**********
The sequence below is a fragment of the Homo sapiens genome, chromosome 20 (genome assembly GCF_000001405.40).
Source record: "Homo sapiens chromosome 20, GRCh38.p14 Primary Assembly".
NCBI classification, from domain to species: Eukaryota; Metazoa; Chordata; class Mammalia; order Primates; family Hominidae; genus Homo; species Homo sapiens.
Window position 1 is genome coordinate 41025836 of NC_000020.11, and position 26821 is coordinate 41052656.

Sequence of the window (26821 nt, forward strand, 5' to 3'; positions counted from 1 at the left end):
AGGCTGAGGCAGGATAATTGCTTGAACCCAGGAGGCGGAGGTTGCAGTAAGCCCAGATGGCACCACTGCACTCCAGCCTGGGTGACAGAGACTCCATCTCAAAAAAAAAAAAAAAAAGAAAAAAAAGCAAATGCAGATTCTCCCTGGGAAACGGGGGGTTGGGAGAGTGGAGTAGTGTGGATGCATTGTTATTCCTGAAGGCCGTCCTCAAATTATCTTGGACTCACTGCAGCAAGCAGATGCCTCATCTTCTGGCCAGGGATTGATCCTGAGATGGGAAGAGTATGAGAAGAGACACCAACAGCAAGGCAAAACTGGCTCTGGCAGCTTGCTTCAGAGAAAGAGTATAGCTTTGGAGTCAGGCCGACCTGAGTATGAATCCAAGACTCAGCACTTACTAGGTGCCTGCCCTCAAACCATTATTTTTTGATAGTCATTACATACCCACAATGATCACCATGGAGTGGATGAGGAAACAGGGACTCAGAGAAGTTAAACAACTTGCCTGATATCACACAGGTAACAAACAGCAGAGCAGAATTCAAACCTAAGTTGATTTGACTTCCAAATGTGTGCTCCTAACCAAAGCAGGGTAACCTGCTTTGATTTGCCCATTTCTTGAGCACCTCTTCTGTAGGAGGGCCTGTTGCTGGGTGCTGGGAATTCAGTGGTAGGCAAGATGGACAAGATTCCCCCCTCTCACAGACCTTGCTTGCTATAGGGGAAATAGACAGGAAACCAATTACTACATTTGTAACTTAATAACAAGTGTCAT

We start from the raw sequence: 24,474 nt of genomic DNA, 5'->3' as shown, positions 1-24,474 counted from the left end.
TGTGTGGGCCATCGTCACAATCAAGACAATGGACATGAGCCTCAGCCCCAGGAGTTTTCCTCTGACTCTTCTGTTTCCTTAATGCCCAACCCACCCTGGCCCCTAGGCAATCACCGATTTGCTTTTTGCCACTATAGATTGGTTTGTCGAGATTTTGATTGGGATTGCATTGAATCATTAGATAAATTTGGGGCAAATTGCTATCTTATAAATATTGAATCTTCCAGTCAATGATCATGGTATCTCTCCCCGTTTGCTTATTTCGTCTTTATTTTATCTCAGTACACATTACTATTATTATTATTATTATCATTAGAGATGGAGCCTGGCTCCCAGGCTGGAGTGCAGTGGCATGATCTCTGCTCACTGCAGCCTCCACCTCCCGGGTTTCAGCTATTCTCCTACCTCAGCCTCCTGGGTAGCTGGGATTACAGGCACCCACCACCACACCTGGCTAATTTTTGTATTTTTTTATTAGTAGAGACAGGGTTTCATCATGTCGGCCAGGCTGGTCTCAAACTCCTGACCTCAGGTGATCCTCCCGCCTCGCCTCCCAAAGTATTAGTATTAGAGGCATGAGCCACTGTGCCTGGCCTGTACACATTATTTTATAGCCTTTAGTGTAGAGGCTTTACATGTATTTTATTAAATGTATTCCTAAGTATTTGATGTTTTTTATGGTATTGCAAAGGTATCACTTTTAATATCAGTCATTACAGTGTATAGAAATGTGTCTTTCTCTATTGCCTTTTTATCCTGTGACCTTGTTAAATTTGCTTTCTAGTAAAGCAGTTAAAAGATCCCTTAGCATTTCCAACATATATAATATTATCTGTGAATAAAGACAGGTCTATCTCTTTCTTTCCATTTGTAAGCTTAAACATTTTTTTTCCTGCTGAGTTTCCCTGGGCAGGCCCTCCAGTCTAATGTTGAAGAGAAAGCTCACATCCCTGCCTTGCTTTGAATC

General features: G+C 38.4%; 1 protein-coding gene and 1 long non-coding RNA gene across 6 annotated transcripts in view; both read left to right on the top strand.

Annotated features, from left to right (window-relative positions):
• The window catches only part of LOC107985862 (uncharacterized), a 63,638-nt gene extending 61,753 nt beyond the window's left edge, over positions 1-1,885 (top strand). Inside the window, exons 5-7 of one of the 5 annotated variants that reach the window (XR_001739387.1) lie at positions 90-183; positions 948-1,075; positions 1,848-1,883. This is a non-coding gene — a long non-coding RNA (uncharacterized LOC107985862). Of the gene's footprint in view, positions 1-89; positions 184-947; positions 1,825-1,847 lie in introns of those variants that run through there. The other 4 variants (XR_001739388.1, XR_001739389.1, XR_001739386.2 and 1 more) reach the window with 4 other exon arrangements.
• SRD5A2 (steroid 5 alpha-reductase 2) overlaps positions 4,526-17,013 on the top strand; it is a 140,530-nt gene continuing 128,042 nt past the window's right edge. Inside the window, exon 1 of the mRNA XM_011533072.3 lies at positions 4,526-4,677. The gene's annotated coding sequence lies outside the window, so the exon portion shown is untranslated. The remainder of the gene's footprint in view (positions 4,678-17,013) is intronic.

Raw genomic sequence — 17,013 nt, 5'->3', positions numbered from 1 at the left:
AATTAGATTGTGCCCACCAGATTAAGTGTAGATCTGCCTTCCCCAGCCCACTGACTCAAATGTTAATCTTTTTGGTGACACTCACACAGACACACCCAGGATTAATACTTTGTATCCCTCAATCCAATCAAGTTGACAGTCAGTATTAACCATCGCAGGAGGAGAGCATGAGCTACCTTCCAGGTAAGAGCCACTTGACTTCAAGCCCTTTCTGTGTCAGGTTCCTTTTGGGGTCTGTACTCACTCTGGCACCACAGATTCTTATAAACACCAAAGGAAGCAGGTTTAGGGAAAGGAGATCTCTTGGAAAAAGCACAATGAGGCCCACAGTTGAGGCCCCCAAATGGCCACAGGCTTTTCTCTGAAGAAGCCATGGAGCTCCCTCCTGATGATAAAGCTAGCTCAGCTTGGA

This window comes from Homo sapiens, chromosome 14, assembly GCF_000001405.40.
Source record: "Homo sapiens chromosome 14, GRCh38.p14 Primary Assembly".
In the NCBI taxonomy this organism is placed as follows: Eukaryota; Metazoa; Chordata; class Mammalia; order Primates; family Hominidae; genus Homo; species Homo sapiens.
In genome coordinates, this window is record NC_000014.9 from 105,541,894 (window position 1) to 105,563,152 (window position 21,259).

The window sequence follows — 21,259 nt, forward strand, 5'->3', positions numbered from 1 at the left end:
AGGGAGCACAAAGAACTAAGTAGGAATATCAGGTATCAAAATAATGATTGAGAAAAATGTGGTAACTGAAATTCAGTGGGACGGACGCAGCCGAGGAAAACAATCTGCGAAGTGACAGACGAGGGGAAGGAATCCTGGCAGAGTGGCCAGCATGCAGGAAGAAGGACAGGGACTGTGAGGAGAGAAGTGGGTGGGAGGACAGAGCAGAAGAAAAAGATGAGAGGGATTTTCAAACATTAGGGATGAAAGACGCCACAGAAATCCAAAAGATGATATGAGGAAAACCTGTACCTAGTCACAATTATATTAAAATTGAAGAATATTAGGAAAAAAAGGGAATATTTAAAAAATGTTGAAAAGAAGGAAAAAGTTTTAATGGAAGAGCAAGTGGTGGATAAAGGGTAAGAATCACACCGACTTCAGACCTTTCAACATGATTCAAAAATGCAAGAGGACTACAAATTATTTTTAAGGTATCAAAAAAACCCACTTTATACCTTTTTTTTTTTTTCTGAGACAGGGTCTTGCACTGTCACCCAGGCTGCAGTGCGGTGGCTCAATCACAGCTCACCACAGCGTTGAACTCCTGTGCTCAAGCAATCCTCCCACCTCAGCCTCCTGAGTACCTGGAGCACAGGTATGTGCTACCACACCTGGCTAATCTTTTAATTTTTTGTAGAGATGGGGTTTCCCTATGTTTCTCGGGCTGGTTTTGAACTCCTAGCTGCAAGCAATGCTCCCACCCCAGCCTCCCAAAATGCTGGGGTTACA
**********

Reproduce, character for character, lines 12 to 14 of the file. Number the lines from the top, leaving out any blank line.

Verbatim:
• SRD5A2 (steroid 5 alpha-reductase 2) overlaps positions 4,526-17,013 on the top strand; it is a 140,530-nt gene continuing 128,042 nt past the window's right edge. Inside the window, exon 1 of the mRNA XM_011533072.3 lies at positions 4,526-4,677. The gene's annotated coding sequence lies outside the window, so the exon portion shown is untranslated. The remainder of the gene's footprint in view (positions 4,678-17,013) is intronic.

Raw genomic sequence — 17,013 nt, 5'->3', positions numbered from 1 at the left:
AATTAGATTGTGCCCACCAGATTAAGTGTAGATCTGCCTTCCCCAGCCCACTGACTCAAATGTTAATCTTTTTGGTGACACTCACACAGACACACCCAGGATTAATACTTTGTATCCCTCAATCCAATCAAGTTGACAGTCAGTATTAACCATCGCAGGAGGAGAGCATGAGCTACCTTCCAGGTAAGAGCCACTTGACTTCAAGCCCTTTCTGTGTCAGGTTCCTTTTGGGGTCTGTACTCACTCTGGCACCACAGATTCTTATAAACACCAAAGGAAGCAGGTTTAGGGAAAGGAGATCTCTTGGAAAAAGCACAATGAGGCCCACAGTTGAGGCCCCCAAATGGCCACAGGCTTTTCTCTGAAGAAGCCATGGAGCTCCCTCCTGATGATAAAGCTAGCTCAGCTTGGA